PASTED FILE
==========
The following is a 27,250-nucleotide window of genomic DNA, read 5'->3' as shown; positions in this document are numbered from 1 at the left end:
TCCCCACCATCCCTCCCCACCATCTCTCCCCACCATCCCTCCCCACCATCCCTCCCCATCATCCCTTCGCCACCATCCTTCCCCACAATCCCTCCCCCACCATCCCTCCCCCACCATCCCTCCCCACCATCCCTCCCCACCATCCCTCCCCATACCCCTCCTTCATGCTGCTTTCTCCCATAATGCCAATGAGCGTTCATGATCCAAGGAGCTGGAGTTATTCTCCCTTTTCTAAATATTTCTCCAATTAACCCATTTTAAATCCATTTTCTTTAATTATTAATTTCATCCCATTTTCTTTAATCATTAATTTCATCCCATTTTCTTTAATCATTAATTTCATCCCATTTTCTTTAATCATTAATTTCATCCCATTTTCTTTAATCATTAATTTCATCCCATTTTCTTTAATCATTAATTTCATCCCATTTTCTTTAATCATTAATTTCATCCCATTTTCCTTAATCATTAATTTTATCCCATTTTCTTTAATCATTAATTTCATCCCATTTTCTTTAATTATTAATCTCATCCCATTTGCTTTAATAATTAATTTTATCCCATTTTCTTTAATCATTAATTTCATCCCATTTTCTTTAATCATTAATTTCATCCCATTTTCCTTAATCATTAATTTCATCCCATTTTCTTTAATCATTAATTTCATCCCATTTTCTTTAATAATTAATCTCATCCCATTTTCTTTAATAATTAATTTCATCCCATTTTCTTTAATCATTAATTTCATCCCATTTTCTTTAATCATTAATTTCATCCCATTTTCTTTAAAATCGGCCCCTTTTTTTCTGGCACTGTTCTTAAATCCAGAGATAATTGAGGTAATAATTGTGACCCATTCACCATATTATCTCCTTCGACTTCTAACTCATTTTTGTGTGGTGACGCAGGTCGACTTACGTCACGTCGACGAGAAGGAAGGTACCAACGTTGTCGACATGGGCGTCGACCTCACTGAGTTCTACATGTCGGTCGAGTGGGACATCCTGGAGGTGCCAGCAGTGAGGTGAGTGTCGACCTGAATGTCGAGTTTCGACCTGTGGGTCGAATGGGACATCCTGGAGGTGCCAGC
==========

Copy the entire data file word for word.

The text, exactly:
The following is a 27,250-nucleotide window of genomic DNA, read 5'->3' as shown; positions in this document are numbered from 1 at the left end:
TCCCCACCATCCCTCCCCACCATCTCTCCCCACCATCCCTCCCCACCATCCCTCCCCATCATCCCTTCGCCACCATCCTTCCCCACAATCCCTCCCCCACCATCCCTCCCCCACCATCCCTCCCCACCATCCCTCCCCACCATCCCTCCCCATACCCCTCCTTCATGCTGCTTTCTCCCATAATGCCAATGAGCGTTCATGATCCAAGGAGCTGGAGTTATTCTCCCTTTTCTAAATATTTCTCCAATTAACCCATTTTAAATCCATTTTCTTTAATTATTAATTTCATCCCATTTTCTTTAATCATTAATTTCATCCCATTTTCTTTAATCATTAATTTCATCCCATTTTCTTTAATCATTAATTTCATCCCATTTTCTTTAATCATTAATTTCATCCCATTTTCTTTAATCATTAATTTCATCCCATTTTCTTTAATCATTAATTTCATCCCATTTTCCTTAATCATTAATTTTATCCCATTTTCTTTAATCATTAATTTCATCCCATTTTCTTTAATTATTAATCTCATCCCATTTGCTTTAATAATTAATTTTATCCCATTTTCTTTAATCATTAATTTCATCCCATTTTCTTTAATCATTAATTTCATCCCATTTTCCTTAATCATTAATTTCATCCCATTTTCTTTAATCATTAATTTCATCCCATTTTCTTTAATAATTAATCTCATCCCATTTTCTTTAATAATTAATTTCATCCCATTTTCTTTAATCATTAATTTCATCCCATTTTCTTTAATCATTAATTTCATCCCATTTTCTTTAAAATCGGCCCCTTTTTTTCTGGCACTGTTCTTAAATCCAGAGATAATTGAGGTAATAATTGTGACCCATTCACCATATTATCTCCTTCGACTTCTAACTCATTTTTGTGTGGTGACGCAGGTCGACTTACGTCACGTCGACGAGAAGGAAGGTACCAACGTTGTCGACATGGGCGTCGACCTCACTGAGTTCTACATGTCGGTCGAGTGGGACATCCTGGAGGTGCCAGCAGTGAGGTGAGTGTCGACCTGAATGTCGAGTTTCGACCTGTGGGTCGAATGGGACATCCTGGAGGTGCCAGC